Oil, Gas Leasing Restricted on Part of Alaska's Petroleum Reserve

JUNEAU, Alaska (AP) -- The Biden administration said Friday it will restrict new oil and gas leasing on 13 million acres (5.3 million hectares) of a federal petroleum reserve in Alaska to help protect wildlife such as caribou and polar bears as the Arctic continues to warm.

The decision -- part of an ongoing, yearslong fight over whether and how to develop the vast oil resources in the state -- finalizes protections first proposed last year as the Biden administration prepared to approve the controversial Willow oil project.

The approval of Willow drew fury from environmentalists, who said the large oil project violated Biden's pledge to combat climate change. Friday's decision also cements an earlier plan that called for closing nearly half the reserve to oil and gas leasing.

A group of Republican lawmakers, led by Alaska U.S. Sen. Dan Sullivan, jumped out ahead of Friday's announcement about drilling limitations in the National Petroleum-Reserve Alaska even before it was publicly announced. Sullivan called it an "illegal" attack on the state's economic lifeblood, and predicted lawsuits.

"It's more than a one-two punch to Alaska, because when you take off access to our resources, when you say you cannot drill, you cannot produce, you cannot explore, you cannot move it -- this is the energy insecurity that we're talking about," Alaska Republican Sen. Lisa Murkowski said.

The decision by the Interior Department doesn't change the terms of existing leases in the reserve or affect currently authorized operations, including Willow.

In an olive branch to environmentalists, the Biden administration also Friday recommended the rejection of a state corporation's application related to a proposed 210-mile (338-kilometer) road in the northwest part of the state to allow mining of critical mineral deposits, including copper, cobalt, zinc, silver and gold. There are no mining proposals or current mines in the area, however, and the proposed funding model for the Ambler Road project is speculative, the Interior Department said in a statement.

Sullivan accused the administration of undermining U.S. national security interests with both decisions. Alaska political leaders have long accused the Biden administration of harming the state with decisions limiting the development of oil and gas, minerals and timber.

President "Joe Biden is fine with our adversaries producing energy and dominating the world's critical minerals while shutting down our own in America, as long as the far-left radicals he feels are key to his reelection are satisfied,'' Sullivan said Thursday at a Capitol news conference with 10 other GOP senators. "What a dangerous world this president has created."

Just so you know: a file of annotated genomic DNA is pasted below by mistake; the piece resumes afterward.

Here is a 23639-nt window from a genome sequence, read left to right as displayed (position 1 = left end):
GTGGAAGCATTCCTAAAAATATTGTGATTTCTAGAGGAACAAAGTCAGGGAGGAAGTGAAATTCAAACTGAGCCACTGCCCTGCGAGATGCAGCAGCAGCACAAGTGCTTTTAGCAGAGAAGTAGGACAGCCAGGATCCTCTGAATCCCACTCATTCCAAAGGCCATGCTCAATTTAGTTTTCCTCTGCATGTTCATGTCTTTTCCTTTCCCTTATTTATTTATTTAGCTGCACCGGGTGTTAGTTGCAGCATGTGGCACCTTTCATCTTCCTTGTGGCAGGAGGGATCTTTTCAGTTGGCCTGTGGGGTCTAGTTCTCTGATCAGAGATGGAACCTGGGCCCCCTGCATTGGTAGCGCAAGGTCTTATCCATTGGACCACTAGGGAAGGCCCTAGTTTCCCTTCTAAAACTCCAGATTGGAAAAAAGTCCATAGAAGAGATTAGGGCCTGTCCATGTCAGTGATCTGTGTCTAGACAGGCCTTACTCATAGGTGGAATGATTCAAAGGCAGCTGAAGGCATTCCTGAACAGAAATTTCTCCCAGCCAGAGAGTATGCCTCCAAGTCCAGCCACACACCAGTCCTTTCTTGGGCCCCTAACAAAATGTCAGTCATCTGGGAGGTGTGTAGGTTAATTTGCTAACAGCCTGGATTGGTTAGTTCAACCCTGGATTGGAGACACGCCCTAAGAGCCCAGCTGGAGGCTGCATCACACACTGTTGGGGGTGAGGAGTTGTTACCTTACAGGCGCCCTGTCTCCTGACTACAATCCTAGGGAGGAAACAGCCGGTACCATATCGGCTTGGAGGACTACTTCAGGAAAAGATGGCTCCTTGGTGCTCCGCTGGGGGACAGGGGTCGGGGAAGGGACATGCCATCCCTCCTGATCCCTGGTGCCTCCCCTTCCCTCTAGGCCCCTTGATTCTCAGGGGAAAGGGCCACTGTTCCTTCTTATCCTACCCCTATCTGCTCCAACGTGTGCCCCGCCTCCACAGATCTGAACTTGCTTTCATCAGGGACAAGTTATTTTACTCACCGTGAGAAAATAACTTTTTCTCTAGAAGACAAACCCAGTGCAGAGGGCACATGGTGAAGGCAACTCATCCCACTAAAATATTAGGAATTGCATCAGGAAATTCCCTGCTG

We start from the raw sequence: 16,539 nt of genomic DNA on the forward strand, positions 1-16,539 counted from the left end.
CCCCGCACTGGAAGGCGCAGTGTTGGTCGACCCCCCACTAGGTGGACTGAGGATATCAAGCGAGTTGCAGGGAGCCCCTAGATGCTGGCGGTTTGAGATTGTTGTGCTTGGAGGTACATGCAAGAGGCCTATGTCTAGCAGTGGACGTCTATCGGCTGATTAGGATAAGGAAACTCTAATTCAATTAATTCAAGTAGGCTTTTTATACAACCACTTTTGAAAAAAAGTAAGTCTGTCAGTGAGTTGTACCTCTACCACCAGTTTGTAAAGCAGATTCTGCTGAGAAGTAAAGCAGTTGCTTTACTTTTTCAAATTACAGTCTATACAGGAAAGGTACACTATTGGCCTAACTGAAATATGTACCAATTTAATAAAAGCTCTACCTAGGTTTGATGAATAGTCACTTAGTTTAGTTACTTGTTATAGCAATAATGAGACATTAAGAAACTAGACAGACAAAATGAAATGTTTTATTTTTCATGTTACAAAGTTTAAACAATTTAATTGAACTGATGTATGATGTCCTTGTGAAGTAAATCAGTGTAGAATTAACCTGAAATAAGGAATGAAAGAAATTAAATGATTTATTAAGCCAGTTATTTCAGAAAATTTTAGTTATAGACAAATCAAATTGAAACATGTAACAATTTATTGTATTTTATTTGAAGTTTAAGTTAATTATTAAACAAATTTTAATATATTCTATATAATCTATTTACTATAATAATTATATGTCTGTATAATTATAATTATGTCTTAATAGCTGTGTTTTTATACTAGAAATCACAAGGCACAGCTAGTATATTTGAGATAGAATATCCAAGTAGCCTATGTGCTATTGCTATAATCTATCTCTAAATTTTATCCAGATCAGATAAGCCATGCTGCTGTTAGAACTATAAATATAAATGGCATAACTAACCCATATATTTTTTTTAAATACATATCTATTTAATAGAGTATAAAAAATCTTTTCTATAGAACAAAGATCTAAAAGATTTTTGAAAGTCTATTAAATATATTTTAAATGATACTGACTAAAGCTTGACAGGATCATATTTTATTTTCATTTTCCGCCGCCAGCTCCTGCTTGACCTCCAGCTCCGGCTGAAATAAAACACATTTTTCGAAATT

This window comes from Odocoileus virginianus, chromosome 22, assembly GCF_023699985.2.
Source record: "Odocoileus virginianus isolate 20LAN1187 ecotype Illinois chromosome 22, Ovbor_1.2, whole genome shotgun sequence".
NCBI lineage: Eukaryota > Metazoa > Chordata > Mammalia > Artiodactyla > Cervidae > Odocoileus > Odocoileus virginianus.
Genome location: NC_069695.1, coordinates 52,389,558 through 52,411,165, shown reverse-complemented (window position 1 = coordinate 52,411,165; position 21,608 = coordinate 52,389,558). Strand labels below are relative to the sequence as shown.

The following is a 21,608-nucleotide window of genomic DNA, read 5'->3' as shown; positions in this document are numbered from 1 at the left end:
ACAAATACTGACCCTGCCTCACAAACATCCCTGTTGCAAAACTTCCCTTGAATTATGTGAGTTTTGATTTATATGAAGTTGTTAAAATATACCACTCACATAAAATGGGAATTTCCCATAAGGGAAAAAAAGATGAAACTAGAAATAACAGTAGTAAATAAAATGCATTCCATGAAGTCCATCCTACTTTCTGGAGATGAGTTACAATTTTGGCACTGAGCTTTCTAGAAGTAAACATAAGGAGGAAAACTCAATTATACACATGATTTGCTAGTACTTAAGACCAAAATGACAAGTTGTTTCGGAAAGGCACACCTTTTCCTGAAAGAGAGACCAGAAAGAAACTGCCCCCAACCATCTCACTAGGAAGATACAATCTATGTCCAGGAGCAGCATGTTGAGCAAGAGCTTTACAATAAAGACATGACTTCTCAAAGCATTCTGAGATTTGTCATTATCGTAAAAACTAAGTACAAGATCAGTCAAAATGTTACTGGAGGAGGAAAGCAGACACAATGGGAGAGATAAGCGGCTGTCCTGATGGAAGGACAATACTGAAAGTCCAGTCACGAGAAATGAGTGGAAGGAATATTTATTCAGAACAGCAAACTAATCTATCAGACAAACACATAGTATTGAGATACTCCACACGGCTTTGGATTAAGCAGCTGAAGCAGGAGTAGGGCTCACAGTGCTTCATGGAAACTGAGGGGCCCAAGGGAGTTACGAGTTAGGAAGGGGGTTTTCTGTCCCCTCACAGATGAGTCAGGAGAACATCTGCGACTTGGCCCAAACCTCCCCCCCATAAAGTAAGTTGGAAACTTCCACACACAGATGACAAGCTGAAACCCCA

Biden defended his decision regarding the petroleum reserve.

Alaska's "majestic and rugged lands and waters are among the most remarkable and healthy landscapes in the world," are critical to Alaska Native communities and "demand our protection," he said in a statement.

Nagruk Harcharek, president of Voice of the Arctic Iupiat, a group whose members include leaders from across much of Alaska's North Slope region, has been critical of the administration's approach. The group's board of directors previously passed a resolution opposing the administration's plans for the reserve.

The petroleum reserve -- about 100 miles (161 kilometers) west of the Arctic National Wildlife Refuge -- is home to caribou and polar bears and provides habitat for millions of migrating birds. It was set aside around a century ago as an emergency oil source for the U.S. Navy, but since the 1970s has been overseen by the U.S. Interior Department. There has been ongoing, longstanding debate over where development should occur.

Most existing leases in the petroleum reserve are clustered in an area that's considered to have high development potential, according to the U.S. Bureau of Land Management, which falls under the Interior Department. The development potential in other parts of the reserve is lower, the agency said.

The rules announced Friday would place restrictions on future leasing and industrial development in areas designated as special for their wildlife, subsistence or other values and call for the agency to evaluate regularly whether to designate new special areas or bolster protections in those areas. The agency cited as a rationale the rapidly changing conditions in the Arctic due to climate change, including melting permafrost and changes in plant life and wildlife corridors.

Environmentalists were pleased.

"This huge, wild place will be able to remain wild," Ellen Montgomery of Environment America Research & Policy Center said.

Jeremy Lieb, an attorney with Earthjustice, said the administration had taken an important step to protect the climate with the latest decision. Earthjustice is involved in litigation currently before a federal appeals court that seeks to overturn Willow's approval.

A decision in that case is pending.